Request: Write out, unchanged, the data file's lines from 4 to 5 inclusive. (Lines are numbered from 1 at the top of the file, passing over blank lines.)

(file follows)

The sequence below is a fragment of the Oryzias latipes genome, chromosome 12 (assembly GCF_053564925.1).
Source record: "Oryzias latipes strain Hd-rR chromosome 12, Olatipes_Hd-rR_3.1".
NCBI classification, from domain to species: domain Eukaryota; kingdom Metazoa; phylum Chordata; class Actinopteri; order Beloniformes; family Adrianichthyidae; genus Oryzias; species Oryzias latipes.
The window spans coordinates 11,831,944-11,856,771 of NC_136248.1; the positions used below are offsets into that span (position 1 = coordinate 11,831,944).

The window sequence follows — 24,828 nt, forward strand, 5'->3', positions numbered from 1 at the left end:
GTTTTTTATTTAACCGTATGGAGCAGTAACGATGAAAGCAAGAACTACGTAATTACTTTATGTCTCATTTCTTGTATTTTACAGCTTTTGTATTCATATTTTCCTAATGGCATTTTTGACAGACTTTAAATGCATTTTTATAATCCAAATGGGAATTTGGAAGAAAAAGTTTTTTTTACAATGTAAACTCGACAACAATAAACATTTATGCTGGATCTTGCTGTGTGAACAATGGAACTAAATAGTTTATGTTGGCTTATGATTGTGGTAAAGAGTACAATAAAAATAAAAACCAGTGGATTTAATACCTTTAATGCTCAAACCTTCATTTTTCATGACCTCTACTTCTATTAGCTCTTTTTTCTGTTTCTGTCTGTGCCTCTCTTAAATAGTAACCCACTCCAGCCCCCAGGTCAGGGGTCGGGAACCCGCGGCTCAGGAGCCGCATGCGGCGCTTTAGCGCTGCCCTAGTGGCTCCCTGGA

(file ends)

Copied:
The window spans coordinates 11,831,944-11,856,771 of NC_136248.1; the positions used below are offsets into that span (position 1 = coordinate 11,831,944).

The window sequence follows — 24,828 nt, forward strand, 5'->3', positions numbered from 1 at the left end: